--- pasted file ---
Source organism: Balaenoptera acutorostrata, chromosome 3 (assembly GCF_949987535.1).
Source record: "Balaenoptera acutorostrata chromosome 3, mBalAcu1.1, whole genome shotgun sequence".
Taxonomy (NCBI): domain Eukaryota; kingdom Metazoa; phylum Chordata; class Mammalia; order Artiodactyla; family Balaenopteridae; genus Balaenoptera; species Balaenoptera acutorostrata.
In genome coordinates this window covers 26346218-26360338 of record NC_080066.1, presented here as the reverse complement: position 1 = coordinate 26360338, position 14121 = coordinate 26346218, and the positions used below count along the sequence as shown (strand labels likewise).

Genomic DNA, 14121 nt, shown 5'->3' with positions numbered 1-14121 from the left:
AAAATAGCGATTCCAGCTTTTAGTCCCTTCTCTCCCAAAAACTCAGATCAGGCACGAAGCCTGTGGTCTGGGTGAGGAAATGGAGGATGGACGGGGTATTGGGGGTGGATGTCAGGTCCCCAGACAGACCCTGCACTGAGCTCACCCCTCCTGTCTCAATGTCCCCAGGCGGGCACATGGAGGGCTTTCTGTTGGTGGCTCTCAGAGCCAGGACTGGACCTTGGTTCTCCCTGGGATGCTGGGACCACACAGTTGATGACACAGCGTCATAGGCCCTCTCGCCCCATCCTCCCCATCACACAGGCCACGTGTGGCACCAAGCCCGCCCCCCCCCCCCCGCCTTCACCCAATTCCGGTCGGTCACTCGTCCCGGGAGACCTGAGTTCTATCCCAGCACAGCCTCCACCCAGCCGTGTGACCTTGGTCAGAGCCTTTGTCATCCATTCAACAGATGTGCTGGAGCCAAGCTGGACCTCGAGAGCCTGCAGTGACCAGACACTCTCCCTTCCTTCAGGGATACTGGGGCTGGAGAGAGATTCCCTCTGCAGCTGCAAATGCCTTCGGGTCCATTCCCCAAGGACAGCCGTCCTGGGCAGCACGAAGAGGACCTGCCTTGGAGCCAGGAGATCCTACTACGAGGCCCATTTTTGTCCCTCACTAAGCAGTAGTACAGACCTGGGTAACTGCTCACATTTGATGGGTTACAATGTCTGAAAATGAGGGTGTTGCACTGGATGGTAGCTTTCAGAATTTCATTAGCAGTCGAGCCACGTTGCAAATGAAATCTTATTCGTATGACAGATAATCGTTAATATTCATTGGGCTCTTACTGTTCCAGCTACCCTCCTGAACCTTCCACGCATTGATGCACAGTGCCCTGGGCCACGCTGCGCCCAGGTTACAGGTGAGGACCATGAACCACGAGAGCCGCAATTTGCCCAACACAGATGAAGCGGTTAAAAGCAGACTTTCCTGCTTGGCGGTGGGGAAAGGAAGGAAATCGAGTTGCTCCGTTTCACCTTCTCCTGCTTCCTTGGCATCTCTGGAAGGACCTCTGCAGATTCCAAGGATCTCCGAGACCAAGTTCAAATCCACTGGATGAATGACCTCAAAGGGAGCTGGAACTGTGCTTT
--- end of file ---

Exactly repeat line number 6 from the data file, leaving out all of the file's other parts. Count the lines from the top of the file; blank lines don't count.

AAAATAGCGATTCCAGCTTTTAGTCCCTTCTCTCCCAAAAACTCAGATCAGGCACGAAGCCTGTGGTCTGGGTGAGGAAATGGAGGATGGACGGGGTATTGGGGGTGGATGTCAGGTCCCCAGACAGACCCTGCACTGAGCTCACCCCTCCTGTCTCAATGTCCCCAGGCGGGCACATGGAGGGCTTTCTGTTGGTGGCTCTCAGAGCCAGGACTGGACCTTGGTTCTCCCTGGGATGCTGGGACCACACAGTTGATGACACAGCGTCATAGGCCCTCTCGCCCCATCCTCCCCATCACACAGGCCACGTGTGGCACCAAGCCCGCCCCCCCCCCCCCGCCTTCACCCAATTCCGGTCGGTCACTCGTCCCGGGAGACCTGAGTTCTATCCCAGCACAGCCTCCACCCAGCCGTGTGACCTTGGTCAGAGCCTTTGTCATCCATTCAACAGATGTGCTGGAGCCAAGCTGGACCTCGAGAGCCTGCAGTGACCAGACACTCTCCCTTCCTTCAGGGATACTGGGGCTGGAGAGAGATTCCCTCTGCAGCTGCAAATGCCTTCGGGTCCATTCCCCAAGGACAGCCGTCCTGGGCAGCACGAAGAGGACCTGCCTTGGAGCCAGGAGATCCTACTACGAGGCCCATTTTTGTCCCTCACTAAGCAGTAGTACAGACCTGGGTAACTGCTCACATTTGATGGGTTACAATGTCTGAAAATGAGGGTGTTGCACTGGATGGTAGCTTTCAGAATTTCATTAGCAGTCGAGCCACGTTGCAAATGAAATCTTATTCGTATGACAGATAATCGTTAATATTCATTGGGCTCTTACTGTTCCAGCTACCCTCCTGAACCTTCCACGCATTGATGCACAGTGCCCTGGGCCACGCTGCGCCCAGGTTACAGGTGAGGACCATGAACCACGAGAGCCGCAATTTGCCCAACACAGATGAAGCGGTTAAAAGCAGACTTTCCTGCTTGGCGGTGGGGAAAGGAAGGAAATCGAGTTGCTCCGTTTCACCTTCTCCTGCTTCCTTGGCATCTCTGGAAGGACCTCTGCAGATTCCAAGGATCTCCGAGACCAAGTTCAAATCCACTGGATGAATGACCTCAAAGGGAGCTGGAACTGTGCTTT